street. >> in a 2 minute 22nd second video, the police chief apologises for the teen shot to death by an officer, and then being left in the street. >> the time that it took involved important work from investigators trying to collect evidence and gain a true picture of what happened that day. it was too long, i'm truly sorry for that. >> reporter: nearly 7 weeks passed since the shooting, striking massive protests, highlighting racial tension in a mostly black community policed by a mostly white ferguson force. for days after the shooting several area police departments faced off wearing riot gear against thousands of demonstrators. the chief says he wants to be part of the solution to help people he'll. >> the right of assembly is what the police are here to protect.
if anyone is upset and angry exercising that right i feel responsible and am sorry. i'm aware of the pain and feeling of mistrust net in some of the african-american community towards the police department. the city belongs to all of us, we are all part of this community. it's clear we have much work to do. >> his statement in front of the camera is different with his initial interaction between the press and public, immediately after the shooting. >> he has been an excellent officer for the police department. >> residents criticized him for releasing too little information too late, including the name of the officer that killed mike brown, which took a week. >> the officer involved in the shooting of michael brown is darren wilson, he's been a police officer for six years, and had no disciplinary action taken against him. >> reporter: he came under fire for releasing those details at the same time releasing video of
brown engaged in a strong-arm robbe robbery. attorneys for the browns were not happy. >> all i did was release the video tape. i've been sitting on it. too many people put in for a request, i had to release it. my heart goes out to the family, i can't imagine what they are going through. we have given you everything we have and can give you. >> reporter: the chief was sidelined, authority handed to ron johnson. and jackson's department came under scrutiny by the justice department launching a racial bias investigation. attorney general eric holder himself came to ferguson to meet with the residents and assess the situation. the d.o.j. is deeply involved in the effort to repair the damage, organising community meetings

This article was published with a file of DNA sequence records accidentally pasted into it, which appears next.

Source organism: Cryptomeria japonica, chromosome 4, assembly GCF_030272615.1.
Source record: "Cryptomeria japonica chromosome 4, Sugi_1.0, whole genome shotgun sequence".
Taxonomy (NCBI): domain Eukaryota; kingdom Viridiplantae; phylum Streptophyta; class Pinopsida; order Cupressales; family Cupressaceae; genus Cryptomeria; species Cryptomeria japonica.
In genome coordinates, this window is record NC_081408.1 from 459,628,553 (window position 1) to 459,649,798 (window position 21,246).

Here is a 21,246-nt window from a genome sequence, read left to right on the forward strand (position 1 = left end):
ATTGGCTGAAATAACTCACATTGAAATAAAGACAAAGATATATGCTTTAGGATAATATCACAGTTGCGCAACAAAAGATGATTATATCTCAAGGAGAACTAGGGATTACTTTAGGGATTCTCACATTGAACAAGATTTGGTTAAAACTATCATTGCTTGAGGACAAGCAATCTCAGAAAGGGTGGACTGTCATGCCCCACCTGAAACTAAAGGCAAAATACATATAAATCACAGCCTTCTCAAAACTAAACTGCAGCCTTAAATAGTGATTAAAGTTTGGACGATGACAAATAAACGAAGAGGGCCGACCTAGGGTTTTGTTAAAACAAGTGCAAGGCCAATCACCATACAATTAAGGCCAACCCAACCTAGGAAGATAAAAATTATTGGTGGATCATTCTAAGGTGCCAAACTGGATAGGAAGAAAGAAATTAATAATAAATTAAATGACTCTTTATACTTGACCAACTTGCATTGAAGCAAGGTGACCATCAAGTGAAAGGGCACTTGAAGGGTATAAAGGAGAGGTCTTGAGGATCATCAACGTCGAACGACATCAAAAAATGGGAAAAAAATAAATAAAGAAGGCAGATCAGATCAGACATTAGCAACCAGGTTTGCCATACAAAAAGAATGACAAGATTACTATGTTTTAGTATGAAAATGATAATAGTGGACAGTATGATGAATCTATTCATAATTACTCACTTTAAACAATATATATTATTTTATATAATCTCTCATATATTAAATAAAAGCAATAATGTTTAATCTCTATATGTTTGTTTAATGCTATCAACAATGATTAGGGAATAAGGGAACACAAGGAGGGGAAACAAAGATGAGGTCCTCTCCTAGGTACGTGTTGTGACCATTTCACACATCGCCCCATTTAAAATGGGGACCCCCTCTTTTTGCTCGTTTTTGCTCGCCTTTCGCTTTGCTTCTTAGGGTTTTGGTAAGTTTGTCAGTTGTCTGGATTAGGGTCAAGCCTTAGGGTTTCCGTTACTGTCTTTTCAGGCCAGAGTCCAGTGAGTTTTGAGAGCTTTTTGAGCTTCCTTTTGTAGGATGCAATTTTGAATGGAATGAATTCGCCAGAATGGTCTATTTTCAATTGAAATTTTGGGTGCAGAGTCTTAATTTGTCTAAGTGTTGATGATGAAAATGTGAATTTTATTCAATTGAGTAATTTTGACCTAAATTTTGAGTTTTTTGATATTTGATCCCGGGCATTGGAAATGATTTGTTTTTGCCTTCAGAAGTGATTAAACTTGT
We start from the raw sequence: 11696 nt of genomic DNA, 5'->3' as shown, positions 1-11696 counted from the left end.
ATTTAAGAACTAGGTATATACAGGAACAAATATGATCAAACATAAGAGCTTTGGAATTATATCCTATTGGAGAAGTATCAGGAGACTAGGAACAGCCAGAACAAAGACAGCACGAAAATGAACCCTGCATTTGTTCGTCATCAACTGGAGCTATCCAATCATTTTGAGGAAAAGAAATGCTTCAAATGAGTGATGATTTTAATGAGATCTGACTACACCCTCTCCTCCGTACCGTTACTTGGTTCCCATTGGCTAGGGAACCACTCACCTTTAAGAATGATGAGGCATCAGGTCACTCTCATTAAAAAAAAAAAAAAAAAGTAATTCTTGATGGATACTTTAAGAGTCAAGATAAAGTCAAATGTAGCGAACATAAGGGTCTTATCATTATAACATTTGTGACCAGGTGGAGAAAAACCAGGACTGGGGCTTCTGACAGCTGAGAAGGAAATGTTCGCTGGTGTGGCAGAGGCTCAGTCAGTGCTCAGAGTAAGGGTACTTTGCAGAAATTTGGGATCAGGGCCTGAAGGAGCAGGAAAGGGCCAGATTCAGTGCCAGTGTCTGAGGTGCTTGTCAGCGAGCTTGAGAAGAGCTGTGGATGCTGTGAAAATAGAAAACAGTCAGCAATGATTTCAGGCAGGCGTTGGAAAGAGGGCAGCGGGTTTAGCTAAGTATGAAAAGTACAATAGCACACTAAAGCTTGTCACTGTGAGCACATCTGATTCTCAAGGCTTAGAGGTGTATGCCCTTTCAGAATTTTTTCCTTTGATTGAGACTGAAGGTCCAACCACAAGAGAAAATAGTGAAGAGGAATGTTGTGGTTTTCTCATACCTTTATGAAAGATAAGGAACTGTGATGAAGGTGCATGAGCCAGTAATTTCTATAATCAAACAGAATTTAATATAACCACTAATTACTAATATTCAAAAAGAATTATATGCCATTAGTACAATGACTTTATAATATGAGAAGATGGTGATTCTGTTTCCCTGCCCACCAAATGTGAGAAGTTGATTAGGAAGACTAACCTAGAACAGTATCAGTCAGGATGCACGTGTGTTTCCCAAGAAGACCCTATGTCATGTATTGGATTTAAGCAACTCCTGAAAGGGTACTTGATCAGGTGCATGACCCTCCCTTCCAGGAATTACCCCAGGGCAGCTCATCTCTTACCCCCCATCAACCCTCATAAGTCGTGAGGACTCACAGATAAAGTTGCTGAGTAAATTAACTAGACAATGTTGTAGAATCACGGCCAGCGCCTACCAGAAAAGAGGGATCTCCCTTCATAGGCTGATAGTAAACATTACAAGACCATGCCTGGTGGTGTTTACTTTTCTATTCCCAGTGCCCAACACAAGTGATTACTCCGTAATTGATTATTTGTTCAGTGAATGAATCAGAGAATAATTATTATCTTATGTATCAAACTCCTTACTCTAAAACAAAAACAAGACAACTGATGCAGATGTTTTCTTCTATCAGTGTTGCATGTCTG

this week. "america tonight" caught up with him at a town hall this week. he said he looked forward to the chance for dialogue. >> how is your department doing, and the community and community relations? >> good. we are healing behind the scenes, and feeling strong every day. very positive about the future. >> what do you think is the biggest change that needs to happen moving forward? >> i don't want to go there. there's so much in the works. >> now in this short video a change in tone from the head of a dest under siege to a man in plain clothes, expressing what seems to be gep un remorse. >> -- genuine remorse. >> it's an honour to serve the city of ferguson, and the people that live there. i look forward to working with you to solve our problems and apologise to the brown family. >> let's bring in lori jane gliha, the chief not had his uniform, in plain clothes. what is behind that?